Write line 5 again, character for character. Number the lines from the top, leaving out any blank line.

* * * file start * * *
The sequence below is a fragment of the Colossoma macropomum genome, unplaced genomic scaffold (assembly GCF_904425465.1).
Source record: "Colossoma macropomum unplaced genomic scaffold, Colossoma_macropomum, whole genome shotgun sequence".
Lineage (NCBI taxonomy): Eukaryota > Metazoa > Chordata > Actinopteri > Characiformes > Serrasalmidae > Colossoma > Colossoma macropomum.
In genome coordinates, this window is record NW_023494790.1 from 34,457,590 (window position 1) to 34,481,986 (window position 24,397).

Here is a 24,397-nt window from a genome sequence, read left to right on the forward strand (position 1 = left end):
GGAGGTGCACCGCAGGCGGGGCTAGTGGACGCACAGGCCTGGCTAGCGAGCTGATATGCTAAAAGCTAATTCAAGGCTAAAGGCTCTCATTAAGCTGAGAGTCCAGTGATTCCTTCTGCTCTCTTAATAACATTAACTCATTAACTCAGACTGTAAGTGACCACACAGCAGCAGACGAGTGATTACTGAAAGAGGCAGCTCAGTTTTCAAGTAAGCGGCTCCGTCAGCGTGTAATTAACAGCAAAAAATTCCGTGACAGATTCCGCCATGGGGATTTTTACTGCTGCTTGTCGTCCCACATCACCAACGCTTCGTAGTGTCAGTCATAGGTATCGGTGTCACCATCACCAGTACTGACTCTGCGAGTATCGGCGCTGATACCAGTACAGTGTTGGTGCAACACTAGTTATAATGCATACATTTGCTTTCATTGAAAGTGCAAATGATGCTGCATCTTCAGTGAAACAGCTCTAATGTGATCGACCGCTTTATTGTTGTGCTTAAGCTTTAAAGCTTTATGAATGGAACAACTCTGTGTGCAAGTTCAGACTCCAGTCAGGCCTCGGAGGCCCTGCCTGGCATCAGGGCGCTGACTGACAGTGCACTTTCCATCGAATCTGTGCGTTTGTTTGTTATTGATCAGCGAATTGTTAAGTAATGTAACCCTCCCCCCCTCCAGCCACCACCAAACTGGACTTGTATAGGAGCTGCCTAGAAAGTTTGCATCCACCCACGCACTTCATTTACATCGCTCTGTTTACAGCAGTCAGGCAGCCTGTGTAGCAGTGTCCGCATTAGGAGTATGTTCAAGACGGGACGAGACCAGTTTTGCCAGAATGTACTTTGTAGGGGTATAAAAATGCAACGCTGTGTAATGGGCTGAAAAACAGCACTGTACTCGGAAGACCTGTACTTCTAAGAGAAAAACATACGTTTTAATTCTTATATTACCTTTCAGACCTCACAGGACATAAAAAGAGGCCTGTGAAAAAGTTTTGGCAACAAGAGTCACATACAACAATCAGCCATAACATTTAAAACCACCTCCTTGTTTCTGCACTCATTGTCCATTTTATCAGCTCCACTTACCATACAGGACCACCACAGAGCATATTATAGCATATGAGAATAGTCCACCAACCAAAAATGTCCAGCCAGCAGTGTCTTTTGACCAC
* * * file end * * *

Here is a 24,397-nt window from a genome sequence, read left to right on the forward strand (position 1 = left end):